Last Friday's Mount Marathon race was spectacular and all, but for the 16th-place finisher, it was just another run up the Hill.
Sam Hill, that is.
The Kotzebue-born 1996 Nikiski High graduate and all-around athletic phenom returned to the Kenai Peninsula to continue his dominance of Alaska sports, notching yet another impressive accomplishment. But for his top-20 finish in his first time participating in the grueling 3.5-mile climb and descent on the 3,022-foot mountain, he really had to pay.
Hill forked over a cool $600 in the auction for first-timers trying to get one of the final 10 spots available the day before the race. But standing amid the waning celebration that followed the race, a very cool, very much laid back Hill recounted his thoughts after winning the bid.
"Six hundred bucks is a lot of money," he said following the race. "I'm just lucky to have it."
Luck has nothing to do with it, however.
Hill has been busy since he walked away from high school with Alaska's 1996 male Prep Athlete of the Year honors.
While in school at Nikiski, the 25-year-old excelled in five different sports, winning state titles in basketball, track and wrestling, finishing runner-up in the small-schools cross country championship and starting at wide receiver for the Bulldog football team.
After graduation, he went to the University of Oregon in Eugene, Ore., where he double-majored in exercise and movement science and environmental science. He made the men's cross country team as a walk-on and eventually earned the mantle of team captain his senior year. He completed his studies and returned to Alaska to work for Teck Cominco as an environmental officer at the Red Dog zinc mine northwest of his hometown of Kotzebue.
"He's a very goal-oriented guy," said Bulldog wrestling coach and former wrestling teammate Abe Porter. "Sam's pretty much good at everything he does."
But that only breaks the surface of Hill's character.
In the 1996 area wrestling tournament, Hill faced a younger opponent in his best friend, Porter's twin brother Eli, in an elimination match that would only allow one of the two to go to the state tournament. Hill won the match Porter said none of his teammates could watch, and went on to steal the state 152-pound weight division crown as an underdog.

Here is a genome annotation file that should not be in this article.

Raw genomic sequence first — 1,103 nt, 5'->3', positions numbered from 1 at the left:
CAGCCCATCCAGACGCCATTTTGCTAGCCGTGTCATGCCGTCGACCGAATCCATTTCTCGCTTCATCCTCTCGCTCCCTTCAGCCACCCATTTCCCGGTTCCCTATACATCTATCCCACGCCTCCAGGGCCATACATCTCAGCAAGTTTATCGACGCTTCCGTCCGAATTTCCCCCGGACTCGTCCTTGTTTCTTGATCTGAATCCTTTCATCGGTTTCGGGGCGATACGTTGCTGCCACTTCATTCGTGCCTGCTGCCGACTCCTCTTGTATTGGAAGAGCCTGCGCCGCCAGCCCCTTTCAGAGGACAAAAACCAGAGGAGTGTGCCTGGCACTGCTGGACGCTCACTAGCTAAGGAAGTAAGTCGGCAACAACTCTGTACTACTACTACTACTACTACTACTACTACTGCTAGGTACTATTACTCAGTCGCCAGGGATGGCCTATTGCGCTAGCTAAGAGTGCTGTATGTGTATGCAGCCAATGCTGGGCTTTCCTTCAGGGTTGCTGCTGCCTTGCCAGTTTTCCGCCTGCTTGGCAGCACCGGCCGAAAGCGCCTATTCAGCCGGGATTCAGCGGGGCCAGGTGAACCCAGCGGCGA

He gave Porter the championship medal, and the following year, returned from Oregon to the state meet in Fairbanks to support the younger wrestler's bid for the title.
That character could be seen as far back as his younger years growing up in Kotzebue. There in 1991 he met Steve Gillaspie, his close friend and wrestling and cross country coach in high school, and the coach challenged Hill to defy gravity and good sense and leap off a bridge into a river far below.
Hill was in the eighth grade and said he was a bit scared because the drop was so far down.
"But Gillaspie was like, 'You gotta try it,'" Hill said. Hill acquiesced, and the two began a relationship where the mentor continued to challenge his apt pupil to push the limits of his potential.
"I think it's in his makeup," Gillaspie would say. "He's got a lot of family-instilled values. His mom and dad were huge in getting things out of him.
"He wants to please people so much and his avenue to that is by hard work and showing respect. That's just a tribute to his parents. I guess I just happened to be the outside voice that kept spurring him on."
And so, on the two would go, with Gillaspie leading Hill from Kotzebue High to Nikiski for his senior year, and encouraging Hill to succeed in every endeavor.
Hill said when his friend, fellow '96 Nikiski graduate and co-Athlete of the Year Annie Berdahl, sent him a text message inviting him to join her in the 2002 Portland Marathon last fall, he received the same response from Gillaspie he always got.
"I jumped in the Portland and Gillaspie egged me on like always," Hill said.
He finished in the top 100 and qualified for the 2003 Boston Marathon. He received similar encouragement from his mentor. In April, Hill completed the race in two hours, 58 minutes and 14 seconds, finishing 501st out of more than 17,000 runners. And he did this after only having an elliptical running machine and exercise bike to train on at Red Dog.
"I've been doing indoor workouts," Hill said. "At work, I trained like 50 miles a week."
After Boston, Gillaspie suggested running at Mount Marathon, to get a comparison against Alaska's top runners.
"Gillaspie told me, 'You've gotta try it to see where you stack up against the best,'" Hill said.
He compared the expense he incurred to race in Mount Marathon last week to Boston, paying more than $700 for a plane ticket, entry fees and lodging. Both experiences, however, he said outweighed the costs.
"My father asked me if Boston was worth it and if Mount Marathon was worth it?" Hill said.
"Not everybody can say they ran, and not everybody can say they finished."
Sam Hill isn't lucky; he just works hard at being good. And not everybody can say that.
Marcus K. Garner is a reporter for the Peninsula Clarion. Send comments to email@example.com.
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